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Cameras - statistics & facts

Cameras are optical devices used for recording images, either as individual still photographs or as part of a series of images such as in a video. Cameras operate using electronic sensors or photographic film to capture visible light or other electromagnetic spectrum segments. The first lasting photograph was made in 1826, captured on pewter covered with bitumen. Today, most consumers own a camera in some form, although the increasing popularity of smartphone cameras has meant less demand for stand-alone camera products. Since reaching a peak of over 121 million in 2010, shipments of digital still cameras have decreased to less than nine million units.

Smartphone camera over a digital camera

Widespread consumer photography was made possible by the invention of photographic film in 1888 by Kodak. In 1975 Kodak would also go on to develop the first camera that used digital electronics to capture and store images. The consumer digital cameras became mainstream in the 1990s, with shipments reaching their peak in 2010 with over 121 million units shipped worldwide. And less than a decade later, the digital still cameras shipment is forecast to reach just over nine million units worldwide, with consumer preference moving toward smartphone cameras.
In 2000, the world's first digital camera phone was introduced by Sharp and, by the early 2010s, almost all smartphones had an integrated digital camera. With image sensors getting smaller and more advanced with a smartphone’s combined computational power, people no longer see the need for a digital camera. This has driven traditional camera manufacturers to shift their focus from DSLR and mirrorless cameras to more profitable imaging solutions in medical and scientific applications.

New technology and new applications

Technological advancement, especially in the past decade, has led to smaller, more durable cameras that can be used for purposes never thought possible in the past. Compact, easy-to-use cameras such as action cameras and wearable cameras made popular by GoPro have quickly become some of the most sought-after stand-alone cameras on the market. Home security cameras used to protect property from theft and vandalism have also experienced growth, supported by the increased number of connected devices and IoT at home. Even the relatively niche market for thermal imaging cameras grew to 7.6 billion U.S. dollars in annual revenue in 2020, as governmental agencies and large companies adopted this camera technology for screening people during the COVID-19 pandemic.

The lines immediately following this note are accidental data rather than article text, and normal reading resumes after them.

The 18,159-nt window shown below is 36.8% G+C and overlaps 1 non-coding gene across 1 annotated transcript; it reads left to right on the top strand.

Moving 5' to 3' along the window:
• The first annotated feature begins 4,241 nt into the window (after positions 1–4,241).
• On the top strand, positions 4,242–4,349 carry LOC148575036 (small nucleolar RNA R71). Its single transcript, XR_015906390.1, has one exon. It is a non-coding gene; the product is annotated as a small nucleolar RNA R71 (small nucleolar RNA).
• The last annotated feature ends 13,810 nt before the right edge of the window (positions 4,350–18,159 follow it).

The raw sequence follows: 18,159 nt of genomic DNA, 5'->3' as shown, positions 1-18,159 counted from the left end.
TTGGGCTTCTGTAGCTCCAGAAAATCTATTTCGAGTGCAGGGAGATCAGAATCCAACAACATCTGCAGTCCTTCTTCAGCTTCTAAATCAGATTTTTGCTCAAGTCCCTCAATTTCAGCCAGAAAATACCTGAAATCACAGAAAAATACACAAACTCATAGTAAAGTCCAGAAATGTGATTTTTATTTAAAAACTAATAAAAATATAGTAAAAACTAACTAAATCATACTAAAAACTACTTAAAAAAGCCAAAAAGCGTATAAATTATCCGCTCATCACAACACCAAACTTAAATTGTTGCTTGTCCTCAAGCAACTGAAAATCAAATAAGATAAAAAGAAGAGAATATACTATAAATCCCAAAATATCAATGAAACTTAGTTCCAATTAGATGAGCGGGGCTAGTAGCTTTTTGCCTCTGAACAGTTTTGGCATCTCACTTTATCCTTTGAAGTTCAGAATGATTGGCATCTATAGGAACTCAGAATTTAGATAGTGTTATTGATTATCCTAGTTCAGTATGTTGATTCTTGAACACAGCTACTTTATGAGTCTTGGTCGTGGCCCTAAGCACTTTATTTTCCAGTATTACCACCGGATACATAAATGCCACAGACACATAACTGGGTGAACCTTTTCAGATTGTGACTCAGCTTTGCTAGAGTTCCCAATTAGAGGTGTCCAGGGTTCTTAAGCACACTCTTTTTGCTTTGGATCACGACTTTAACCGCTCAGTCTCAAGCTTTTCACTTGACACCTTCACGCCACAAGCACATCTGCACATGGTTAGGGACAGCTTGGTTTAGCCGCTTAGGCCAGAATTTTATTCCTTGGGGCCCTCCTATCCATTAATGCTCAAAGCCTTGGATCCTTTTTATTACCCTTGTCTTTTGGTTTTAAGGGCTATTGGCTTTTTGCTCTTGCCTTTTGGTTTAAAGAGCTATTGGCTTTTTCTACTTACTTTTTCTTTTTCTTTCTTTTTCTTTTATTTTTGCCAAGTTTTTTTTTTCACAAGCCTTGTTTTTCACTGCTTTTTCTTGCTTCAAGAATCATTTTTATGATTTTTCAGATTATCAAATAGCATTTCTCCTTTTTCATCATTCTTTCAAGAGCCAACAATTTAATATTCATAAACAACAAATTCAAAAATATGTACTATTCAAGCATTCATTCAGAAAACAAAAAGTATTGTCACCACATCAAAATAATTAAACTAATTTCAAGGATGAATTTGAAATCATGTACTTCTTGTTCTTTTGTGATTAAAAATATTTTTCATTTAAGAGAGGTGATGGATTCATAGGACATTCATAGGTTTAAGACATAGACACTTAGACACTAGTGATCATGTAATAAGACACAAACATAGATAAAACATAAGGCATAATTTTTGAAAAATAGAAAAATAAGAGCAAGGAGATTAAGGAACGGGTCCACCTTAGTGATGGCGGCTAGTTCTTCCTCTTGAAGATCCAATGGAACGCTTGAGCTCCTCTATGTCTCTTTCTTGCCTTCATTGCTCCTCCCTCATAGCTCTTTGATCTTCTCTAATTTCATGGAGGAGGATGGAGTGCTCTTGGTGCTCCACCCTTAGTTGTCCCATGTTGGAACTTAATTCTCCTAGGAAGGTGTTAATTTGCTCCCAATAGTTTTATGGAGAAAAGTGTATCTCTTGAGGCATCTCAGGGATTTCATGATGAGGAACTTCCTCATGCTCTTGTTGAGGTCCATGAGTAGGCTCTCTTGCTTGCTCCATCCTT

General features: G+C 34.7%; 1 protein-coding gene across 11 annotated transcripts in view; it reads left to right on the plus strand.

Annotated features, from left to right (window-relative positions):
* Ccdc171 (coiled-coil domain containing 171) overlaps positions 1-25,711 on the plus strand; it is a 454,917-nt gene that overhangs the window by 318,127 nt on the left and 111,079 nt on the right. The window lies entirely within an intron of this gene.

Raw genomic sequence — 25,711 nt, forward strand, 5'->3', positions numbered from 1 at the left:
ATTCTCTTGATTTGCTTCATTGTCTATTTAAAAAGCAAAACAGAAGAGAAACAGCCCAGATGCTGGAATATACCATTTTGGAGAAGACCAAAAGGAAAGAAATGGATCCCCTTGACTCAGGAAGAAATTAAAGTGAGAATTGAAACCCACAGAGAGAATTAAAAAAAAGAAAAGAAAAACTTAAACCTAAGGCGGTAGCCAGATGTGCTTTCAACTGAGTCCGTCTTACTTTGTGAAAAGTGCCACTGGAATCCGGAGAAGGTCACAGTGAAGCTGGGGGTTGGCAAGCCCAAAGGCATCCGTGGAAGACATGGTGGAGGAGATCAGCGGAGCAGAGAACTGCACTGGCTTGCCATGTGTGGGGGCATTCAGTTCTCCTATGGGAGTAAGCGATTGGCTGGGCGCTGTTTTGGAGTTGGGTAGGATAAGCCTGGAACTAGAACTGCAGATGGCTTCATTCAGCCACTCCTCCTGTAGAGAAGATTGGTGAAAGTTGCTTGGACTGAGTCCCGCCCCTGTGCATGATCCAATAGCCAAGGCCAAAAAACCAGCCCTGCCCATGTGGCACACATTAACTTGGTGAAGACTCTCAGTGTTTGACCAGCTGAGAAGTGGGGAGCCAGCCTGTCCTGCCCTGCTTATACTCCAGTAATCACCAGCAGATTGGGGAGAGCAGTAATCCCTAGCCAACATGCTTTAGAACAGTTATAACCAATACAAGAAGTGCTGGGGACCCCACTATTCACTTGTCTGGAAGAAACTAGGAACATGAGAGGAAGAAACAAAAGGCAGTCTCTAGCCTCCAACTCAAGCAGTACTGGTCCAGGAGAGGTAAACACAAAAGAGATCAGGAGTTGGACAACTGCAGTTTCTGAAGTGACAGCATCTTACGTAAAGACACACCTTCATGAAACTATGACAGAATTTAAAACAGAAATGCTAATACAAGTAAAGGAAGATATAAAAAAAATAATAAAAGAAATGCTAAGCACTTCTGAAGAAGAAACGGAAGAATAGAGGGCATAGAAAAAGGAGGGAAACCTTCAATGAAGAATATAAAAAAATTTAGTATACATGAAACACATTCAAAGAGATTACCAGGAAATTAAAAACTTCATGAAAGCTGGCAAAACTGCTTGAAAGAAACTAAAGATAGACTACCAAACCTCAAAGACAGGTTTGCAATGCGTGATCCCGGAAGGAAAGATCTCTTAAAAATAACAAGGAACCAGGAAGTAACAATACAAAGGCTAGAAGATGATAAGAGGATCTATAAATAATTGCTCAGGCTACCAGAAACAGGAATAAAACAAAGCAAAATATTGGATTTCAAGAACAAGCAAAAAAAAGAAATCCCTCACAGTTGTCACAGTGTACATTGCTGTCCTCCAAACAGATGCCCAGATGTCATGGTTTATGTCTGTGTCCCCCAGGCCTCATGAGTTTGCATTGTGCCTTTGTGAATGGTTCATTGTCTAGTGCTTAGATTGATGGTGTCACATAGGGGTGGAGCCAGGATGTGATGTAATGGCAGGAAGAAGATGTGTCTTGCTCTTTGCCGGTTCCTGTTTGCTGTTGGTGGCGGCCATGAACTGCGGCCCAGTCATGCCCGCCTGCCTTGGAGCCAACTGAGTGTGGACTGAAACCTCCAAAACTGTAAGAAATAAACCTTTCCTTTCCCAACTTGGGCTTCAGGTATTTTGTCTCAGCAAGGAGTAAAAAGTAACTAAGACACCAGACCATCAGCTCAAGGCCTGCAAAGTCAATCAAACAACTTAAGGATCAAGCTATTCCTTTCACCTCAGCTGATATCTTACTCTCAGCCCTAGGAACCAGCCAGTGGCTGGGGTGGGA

Key figures

The most important key figures provide you with a compact summary of the topic of "Cameras" and take you straight to the corresponding statistics.

Home security and surveillance

Popularity of cameras

Interesting statistics

In the following 5 chapters, you will quickly find the 24 most important statistics relating to "Cameras".

Cameras

Dossier on the topic

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Cameras - statistics & facts

Cameras are optical devices used for recording images, either as individual still photographs or as part of a series of images such as in a video. Cameras operate using electronic sensors or photographic film to capture visible light or other electromagnetic spectrum segments. The first lasting photograph was made in 1826, captured on pewter covered with bitumen. Today, most consumers own a camera in some form, although the increasing popularity of smartphone cameras has meant less demand for stand-alone camera products. Since reaching a peak of over 121 million in 2010, shipments of digital still cameras have decreased to less than nine million units.

Smartphone camera over a digital camera

Widespread consumer photography was made possible by the invention of photographic film in 1888 by Kodak. In 1975 Kodak would also go on to develop the first camera that used digital electronics to capture and store images. The consumer digital cameras became mainstream in the 1990s, with shipments reaching their peak in 2010 with over 121 million units shipped worldwide. And less than a decade later, the digital still cameras shipment is forecast to reach just over nine million units worldwide, with consumer preference moving toward smartphone cameras.
In 2000, the world's first digital camera phone was introduced by Sharp and, by the early 2010s, almost all smartphones had an integrated digital camera. With image sensors getting smaller and more advanced with a smartphone’s combined computational power, people no longer see the need for a digital camera. This has driven traditional camera manufacturers to shift their focus from DSLR and mirrorless cameras to more profitable imaging solutions in medical and scientific applications.

New technology and new applications

Technological advancement, especially in the past decade, has led to smaller, more durable cameras that can be used for purposes never thought possible in the past. Compact, easy-to-use cameras such as action cameras and wearable cameras made popular by GoPro have quickly become some of the most sought-after stand-alone cameras on the market. Home security cameras used to protect property from theft and vandalism have also experienced growth, supported by the increased number of connected devices and IoT at home. Even the relatively niche market for thermal imaging cameras grew to 7.6 billion U.S. dollars in annual revenue in 2020, as governmental agencies and large companies adopted this camera technology for screening people during the COVID-19 pandemic.

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